Sleep is one of the body’s most basic necessities. Study after study demonstrates the importance of sleep to our physical, mental and social health. But did you know that your eyes also benefit from the proper amount of sleep and that too little sleep can cause vision problems?
The Sleep Foundation recommends that adults get 7-9 hours of sleep in order to function properly and be well-rested. Studies have shown that at least 5 hours of sleep are needed for your eyes to renew themselves.
While in sleep, the body cycles through several stages of sleep. One of these cycles is called “Rapid Eye Movement,” or REM. During this period the eyes can move up to 1000 degrees per second. This is the stage of sleep typically associated with dreams. While the eye is not processing any visual information, it can still sense light and the visual cortex in the brain is active, perhaps because of the dreams it is processing. The reason the eye moves rapidly during this period of sleep is unknown, but some believe that the eye may be toning its muscles during this time. Non-REM sleep is very deep; blood pressure is low, breathing rate is slow, and people are harder to wake up during this period. The eyes are also still during this period. This stage of sleep is believed to be the healing portion of sleep, when the body (and the eyes) can relax and recover.
When you get less than five hours of sleep each night sleep deprivation can set in. The vision problems resulting from sleep deprivation can be numerous. Dry eyes can become an issue. The symptoms of Dry Eye Disease can include red eyes, itchiness, blurriness and light sensitivity due to lack of lubrication from tears. Eye spasms, or myokymia, can also occur. The eyelid will start twitching, often disrupting the person from their work as a result. With an extended lack of sleep more serious issues can result, such as anterior ischemic optic neuropathy. Typically this condition is rare and tends to occur in middle-aged adults with histories of sleep disorders.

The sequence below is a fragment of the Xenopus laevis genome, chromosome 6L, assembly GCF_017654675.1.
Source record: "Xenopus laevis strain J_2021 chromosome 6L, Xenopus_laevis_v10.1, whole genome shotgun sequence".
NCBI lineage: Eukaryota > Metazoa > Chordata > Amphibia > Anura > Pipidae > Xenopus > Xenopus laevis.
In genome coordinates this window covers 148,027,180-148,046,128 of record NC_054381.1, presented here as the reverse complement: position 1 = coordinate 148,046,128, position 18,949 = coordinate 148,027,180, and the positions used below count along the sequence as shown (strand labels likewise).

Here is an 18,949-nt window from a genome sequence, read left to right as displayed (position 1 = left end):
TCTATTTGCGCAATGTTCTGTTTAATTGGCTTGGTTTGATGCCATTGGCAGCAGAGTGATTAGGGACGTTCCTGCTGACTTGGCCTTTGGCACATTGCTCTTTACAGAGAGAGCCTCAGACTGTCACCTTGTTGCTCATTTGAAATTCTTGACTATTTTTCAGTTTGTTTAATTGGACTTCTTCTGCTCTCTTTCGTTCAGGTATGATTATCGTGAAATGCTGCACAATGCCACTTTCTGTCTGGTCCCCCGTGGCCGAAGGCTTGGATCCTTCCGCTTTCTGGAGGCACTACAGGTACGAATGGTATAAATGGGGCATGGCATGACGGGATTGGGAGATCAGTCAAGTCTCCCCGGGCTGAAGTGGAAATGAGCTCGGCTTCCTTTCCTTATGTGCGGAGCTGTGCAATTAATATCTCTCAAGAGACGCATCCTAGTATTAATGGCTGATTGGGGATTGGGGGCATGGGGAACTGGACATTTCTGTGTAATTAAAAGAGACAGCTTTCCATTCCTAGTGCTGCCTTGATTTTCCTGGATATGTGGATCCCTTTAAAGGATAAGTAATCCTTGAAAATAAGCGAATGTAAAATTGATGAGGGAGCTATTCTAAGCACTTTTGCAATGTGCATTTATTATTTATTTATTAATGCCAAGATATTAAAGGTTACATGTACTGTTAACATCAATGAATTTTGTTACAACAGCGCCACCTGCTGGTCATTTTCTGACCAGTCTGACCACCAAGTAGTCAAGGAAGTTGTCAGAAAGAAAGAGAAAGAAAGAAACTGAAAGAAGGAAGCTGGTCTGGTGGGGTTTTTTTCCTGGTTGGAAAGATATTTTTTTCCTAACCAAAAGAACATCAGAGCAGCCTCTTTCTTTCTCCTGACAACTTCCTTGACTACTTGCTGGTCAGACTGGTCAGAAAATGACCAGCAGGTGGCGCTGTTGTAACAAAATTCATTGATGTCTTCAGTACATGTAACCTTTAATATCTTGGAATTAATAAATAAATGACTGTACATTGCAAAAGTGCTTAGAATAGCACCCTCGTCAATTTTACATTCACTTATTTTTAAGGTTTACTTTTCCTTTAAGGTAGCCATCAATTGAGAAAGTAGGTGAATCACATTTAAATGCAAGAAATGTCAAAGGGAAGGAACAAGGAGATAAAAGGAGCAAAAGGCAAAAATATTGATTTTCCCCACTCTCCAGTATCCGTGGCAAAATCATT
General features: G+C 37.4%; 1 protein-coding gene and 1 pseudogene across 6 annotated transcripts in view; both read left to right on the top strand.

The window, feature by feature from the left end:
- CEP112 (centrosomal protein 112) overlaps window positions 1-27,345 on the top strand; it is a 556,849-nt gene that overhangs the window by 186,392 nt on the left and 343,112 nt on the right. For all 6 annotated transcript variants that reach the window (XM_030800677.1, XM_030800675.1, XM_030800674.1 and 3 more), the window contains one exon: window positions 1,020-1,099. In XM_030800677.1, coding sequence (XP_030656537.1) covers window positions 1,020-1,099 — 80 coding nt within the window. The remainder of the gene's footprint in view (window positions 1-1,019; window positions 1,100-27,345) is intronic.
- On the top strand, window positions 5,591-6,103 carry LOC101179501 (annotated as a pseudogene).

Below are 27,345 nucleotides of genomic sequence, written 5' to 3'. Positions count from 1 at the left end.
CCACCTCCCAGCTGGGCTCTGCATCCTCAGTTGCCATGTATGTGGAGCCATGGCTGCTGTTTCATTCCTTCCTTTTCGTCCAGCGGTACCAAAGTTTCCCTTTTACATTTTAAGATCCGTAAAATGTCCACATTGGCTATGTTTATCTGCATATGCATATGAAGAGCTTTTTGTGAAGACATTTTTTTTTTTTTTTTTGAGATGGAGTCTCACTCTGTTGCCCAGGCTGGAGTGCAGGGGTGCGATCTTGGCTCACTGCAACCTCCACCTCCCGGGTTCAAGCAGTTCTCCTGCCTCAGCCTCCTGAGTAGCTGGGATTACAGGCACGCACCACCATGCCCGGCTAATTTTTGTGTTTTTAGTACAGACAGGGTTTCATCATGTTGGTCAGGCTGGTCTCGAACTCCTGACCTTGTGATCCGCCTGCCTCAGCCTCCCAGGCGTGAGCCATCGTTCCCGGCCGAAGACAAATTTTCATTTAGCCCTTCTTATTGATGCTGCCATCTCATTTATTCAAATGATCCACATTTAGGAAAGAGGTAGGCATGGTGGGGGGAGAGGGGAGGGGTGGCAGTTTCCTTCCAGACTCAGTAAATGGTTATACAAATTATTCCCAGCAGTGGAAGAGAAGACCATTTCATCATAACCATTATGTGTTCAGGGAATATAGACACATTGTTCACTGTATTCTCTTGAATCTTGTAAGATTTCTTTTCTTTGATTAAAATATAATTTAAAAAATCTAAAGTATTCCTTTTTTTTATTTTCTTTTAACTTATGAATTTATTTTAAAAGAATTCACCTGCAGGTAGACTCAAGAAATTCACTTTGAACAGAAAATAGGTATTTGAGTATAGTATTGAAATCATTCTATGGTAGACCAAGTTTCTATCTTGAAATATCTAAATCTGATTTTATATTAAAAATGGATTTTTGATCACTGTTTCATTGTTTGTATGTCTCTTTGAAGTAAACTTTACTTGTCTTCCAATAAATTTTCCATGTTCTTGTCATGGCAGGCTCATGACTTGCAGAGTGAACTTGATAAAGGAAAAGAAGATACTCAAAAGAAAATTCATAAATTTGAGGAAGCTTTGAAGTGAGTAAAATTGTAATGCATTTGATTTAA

Bags, Dark Circles, and More
Of course, aesthetic problems also occur with lack of sleep. Bags and dark circles can develop under the eyes and the whites of your eyes can become very red. Since there are a myriad issues associated with lack of sleep and there are incredible benefits to getting enough sleep, be sure to prioritize sleep each night! If you are having trouble sleeping on a particular night try sprinkling some lavender oil on your pillow (or using lavender lotion, body wash, candle or spray), as lavender is known to have a sleep-inducing effect. Try drinking some warm milk or taking a warm bath. Avoid strong light and the blue light from electronics (such as your TV or phone) before bed, as these will cause your retina to send signals to the brain to wake up. And while 5 hours is needed to renew your eyes, try to get at least 7 hours of sleep so that your whole body can refresh and replenish properly.
This post originally appeared on Uptown Eye Care.